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MGIC Settles Over Allegations of Discrimination Against Women

The ""Justice Department"":http://www.justice.gov/ settled its first lawsuit involving discrimination against women and families in the mortgage insurance industry Monday.


The lawsuit was against ""Mortgage Guaranty Insurance Corporation"":http://www.mgic.com/ (MGIC), the nation’s largest mortgage insurer, for discriminating against women on maternity leave. The lawsuit alleges that the mortgage insurer violated the Fair Housing Act, which prohibits any discrimination in housing and mortgage lending based on race, color, religion, national origin, sex, disability, and familial status.

The lawsuit was first filed on July 5, 2011 in the U.S. District Court for the Western District of Pennsylvania and alleged that MGIC would not insure mortgages for women on maternity leave and required women to return to work in order to obtain mortgage insurance.

The 70 individuals who were identified as aggrieved by the alleged discrimination between 2007 and 2010 will be compensated through a fund that was established in the amount of $511,250.


Through the settlement, MGIC must also pay a $38,750 civil penalty to the U.S. The Justice Department identified the aggrieved individuals based on a review of company's application records. MGIC cooperated with the U.S. in turning over records during the settlement negotiations.

The settlement also requires MGIC to follow nondiscriminatory provisions in its future review of mortgage insurance applications involving women or men who are on, or have returned from, paid or unpaid leave related to the birth, adoption or foster care placement of a child.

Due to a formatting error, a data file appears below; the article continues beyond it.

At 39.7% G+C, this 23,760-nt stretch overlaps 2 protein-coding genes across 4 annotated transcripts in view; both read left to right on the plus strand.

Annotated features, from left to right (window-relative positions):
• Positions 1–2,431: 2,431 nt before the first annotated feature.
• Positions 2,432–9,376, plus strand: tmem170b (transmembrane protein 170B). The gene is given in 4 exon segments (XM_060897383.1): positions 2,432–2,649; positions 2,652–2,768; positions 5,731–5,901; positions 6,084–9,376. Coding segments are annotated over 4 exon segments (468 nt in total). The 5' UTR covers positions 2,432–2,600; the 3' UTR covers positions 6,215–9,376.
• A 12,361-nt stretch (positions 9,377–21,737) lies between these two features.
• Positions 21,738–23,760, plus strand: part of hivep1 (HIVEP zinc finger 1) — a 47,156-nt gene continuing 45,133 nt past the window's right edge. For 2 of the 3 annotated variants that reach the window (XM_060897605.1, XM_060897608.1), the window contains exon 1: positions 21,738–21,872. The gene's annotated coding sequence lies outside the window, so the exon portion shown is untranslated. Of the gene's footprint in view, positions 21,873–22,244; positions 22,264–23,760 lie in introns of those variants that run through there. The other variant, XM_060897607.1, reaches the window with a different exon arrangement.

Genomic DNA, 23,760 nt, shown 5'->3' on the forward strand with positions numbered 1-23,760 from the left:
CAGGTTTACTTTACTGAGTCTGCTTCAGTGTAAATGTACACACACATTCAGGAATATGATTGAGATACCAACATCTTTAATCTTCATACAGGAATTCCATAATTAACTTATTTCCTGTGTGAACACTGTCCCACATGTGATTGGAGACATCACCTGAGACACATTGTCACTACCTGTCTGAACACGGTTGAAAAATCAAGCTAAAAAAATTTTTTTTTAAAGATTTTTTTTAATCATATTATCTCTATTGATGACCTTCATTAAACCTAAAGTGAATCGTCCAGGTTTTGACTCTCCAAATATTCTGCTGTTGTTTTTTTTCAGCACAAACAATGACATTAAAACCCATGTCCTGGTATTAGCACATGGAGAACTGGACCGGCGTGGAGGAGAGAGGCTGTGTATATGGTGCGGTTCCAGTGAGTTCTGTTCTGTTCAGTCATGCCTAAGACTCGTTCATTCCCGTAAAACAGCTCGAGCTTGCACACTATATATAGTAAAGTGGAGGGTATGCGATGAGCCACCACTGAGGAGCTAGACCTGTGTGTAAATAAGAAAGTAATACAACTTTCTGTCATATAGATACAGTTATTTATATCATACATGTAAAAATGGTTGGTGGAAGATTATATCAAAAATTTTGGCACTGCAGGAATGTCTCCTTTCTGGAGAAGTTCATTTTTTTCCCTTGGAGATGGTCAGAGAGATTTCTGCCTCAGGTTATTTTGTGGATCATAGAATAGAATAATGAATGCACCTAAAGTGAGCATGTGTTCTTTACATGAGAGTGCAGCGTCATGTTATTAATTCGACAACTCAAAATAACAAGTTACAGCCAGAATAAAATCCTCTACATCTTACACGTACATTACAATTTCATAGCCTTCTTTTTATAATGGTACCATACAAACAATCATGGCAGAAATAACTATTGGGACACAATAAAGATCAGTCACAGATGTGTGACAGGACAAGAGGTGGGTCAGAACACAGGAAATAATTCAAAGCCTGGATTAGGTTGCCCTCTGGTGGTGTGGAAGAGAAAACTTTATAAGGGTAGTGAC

Most mortgage lenders require borrowers who owe more than 80 percent of their home's value to take out mortgage insurance.

""No company involved in lending should force a parent to give up her or his legal right to take time off from work to care for a new child in order to obtain a mortgage loan,"" said Thomas E. Perez, assistant attorney general for the Justice Department's Civil Rights Division, in a statement.

This lawsuit first arose as a result of a complaint filed with HUD by a Wexford, Pennsylvania applicant. After investigating the complaint, HUD issued a charge of discrimination and referred the case to the Justice Department after the parties were unable to settle their dispute, and the plaintiff chose to have the case heard in federal court.

The HUD plaintiff will receive $42,500 from the settlement fund ""to address her specific pain and suffering"" and compensate her for maternity leave that she gave up due to MGIC's requirement that she return to work, according to a department release.

Individuals compensated through the settlement can still pursue a separate private class action lawsuit.

About Author: Esther Cho


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